By far our favorite series on YouTube, Porsche’s Top 5 is back this week with another episode showing some of the most interesting prototypes the Zuffenhausen squad has built throughout its illustrious past. To fans of the brand, these are not exactly “secret” cars as some of them are actually quite popular and appreciated not just by Porschefiles, but by car aficionados in general. Without further ado, here’s the top 5:
5. Porsche 984
Developed between 1984 and 1987, the compact two-seater 984 was a study for a lightweight roadster inspired by a previous development project conducted by Porsche for one of the Volkswagen Group’s many brands, specifically SEAT. It was envisioned as a sports car with a $14,000 price tag catering the young audience with a four-cylinder, 2.0-liter engine producing 120 to 150 horsepower.
Tipping the scales at just 880 kilograms (1,940 pounds), the interesting prototype was engineered as a convertible with a folding hardtop and also with all-wheel drive. Despite putting so much effort into developing the 984, Porsche eventually decided to drop the project in 1987 as a consequence of a sales crisis and the stock market crash.
4. Porsche Cayenne Cabrio
Featured in another Top 5 video last year, the Cayenne Cabriolet is an unusual concept for a number of reasons. Aside from trying to merge a cabriolet with an SUV, the vehicle was conceived with a targa rollbar and had a rather strange rear end suffering from multiple personality disorder. Rather than building two prototypes to show the different designs, Porsche decided to merge the two into one.
We can all thank Porsche for not putting the Cayenne Cabriolet in production and hopefully, the idea of mixing an SUV with a convertible won’t tempt them again in the years to come. While a cabrio version is not on the agenda, a coupe-ified Cayenne is in the works as demonstrated in several spy shots we’ve published in recent months.
3. Porsche 911 Carrera 3.2 Speedster
At number three, it’s a 911 for selfish people envisioned with inspiration from the 356 Speedster introduced in the 1950s. Porsche took out the windshield and all the windows and replaced them with a plastic covering harkening back to the 550 Spyder also from the 50s. For maximum open-top thrills, there was only a small deflector in front of the driver.
With the plastic cover on, the 911 Carrera 3.2 Speedster transformed into a single-seater sports car in the same vein as the more recent Ferrari SP1 Monza. The one-off Porsche was developed in 1987, so two years before the launch of the rare 964-gen 911 Carrera Speedster. The retro-flavored body style is coming back with a special edition limited to 1,948 units as a nod to the year 1948 when the Porsche 356 Number 1 received its operating license.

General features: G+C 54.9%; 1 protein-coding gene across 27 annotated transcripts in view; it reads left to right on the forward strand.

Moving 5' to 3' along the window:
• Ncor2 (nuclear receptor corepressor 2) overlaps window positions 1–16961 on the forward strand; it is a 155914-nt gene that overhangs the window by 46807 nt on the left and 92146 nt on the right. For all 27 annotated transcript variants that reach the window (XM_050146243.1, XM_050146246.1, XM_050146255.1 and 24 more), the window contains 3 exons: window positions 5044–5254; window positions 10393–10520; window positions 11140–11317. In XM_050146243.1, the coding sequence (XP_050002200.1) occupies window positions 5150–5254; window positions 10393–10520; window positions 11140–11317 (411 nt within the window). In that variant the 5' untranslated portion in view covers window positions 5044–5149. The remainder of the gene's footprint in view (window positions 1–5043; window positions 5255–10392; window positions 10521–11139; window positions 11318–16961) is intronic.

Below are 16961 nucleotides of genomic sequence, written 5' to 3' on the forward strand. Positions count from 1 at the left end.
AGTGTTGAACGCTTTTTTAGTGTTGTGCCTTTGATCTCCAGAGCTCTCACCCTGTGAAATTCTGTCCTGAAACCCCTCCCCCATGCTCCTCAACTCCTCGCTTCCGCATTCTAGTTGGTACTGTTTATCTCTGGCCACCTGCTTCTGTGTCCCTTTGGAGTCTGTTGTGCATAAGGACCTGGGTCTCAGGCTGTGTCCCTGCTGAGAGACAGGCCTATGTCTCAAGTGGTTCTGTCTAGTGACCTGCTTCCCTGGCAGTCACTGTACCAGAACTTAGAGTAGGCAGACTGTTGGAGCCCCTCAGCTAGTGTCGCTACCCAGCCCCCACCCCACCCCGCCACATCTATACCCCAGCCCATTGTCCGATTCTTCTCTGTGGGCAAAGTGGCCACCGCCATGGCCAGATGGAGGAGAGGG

2. Porsche Panamericana
Number 2 is an encounter with an old friend, the Panamericana. We talked about the radical 911 in a previous episode of our Concept We Forgot series, but with Porsche taking the time to feature it once again, we couldn’t pass up the opportunity to show the car built for Ferry Porsche’s 80th birthday. Developed in just a few months, the unique car had a removable zippered fabric top and the Porsche crest logo carved into those meaty tires.
Based on the 964 Cabriolet Carrera 4, the Panamerica took cues from the 959 supercar and actually had a carbon fiber body imagined by BMW Z1 designer Dr. Ulrich Bez. Featuring a generous suspension travel and open wheel arches, the Panamericana is like no other 911 and it’s a shame it never made it to production.
1. Porsche 918 Spyder rolling chassis
A former record holder for the fastest production car at the Nurburgring, the 918 Spyder represented the pinnacle of Porsche engineering. Originally unveiled as a concept back in 2010 at the Geneva Motor Show, the electrified hypercar evolved to a rolling chassis a year later and was shown in this raw form to several journalists in early 2012.
With a top speed of 345 kph (214 mph), it’s still the fastest street car Porsche has ever built. A successor for the 918 Spyder has been in the news lately, with the company saying a new flagship will have to lap the Nordschleife in 6 minutes and 30 seconds. It won’t be out in the foreseeable future as Porsche is waiting for battery tech to evolve before coming out with another electrified high-performance beast.
Video: Porsche / YouTube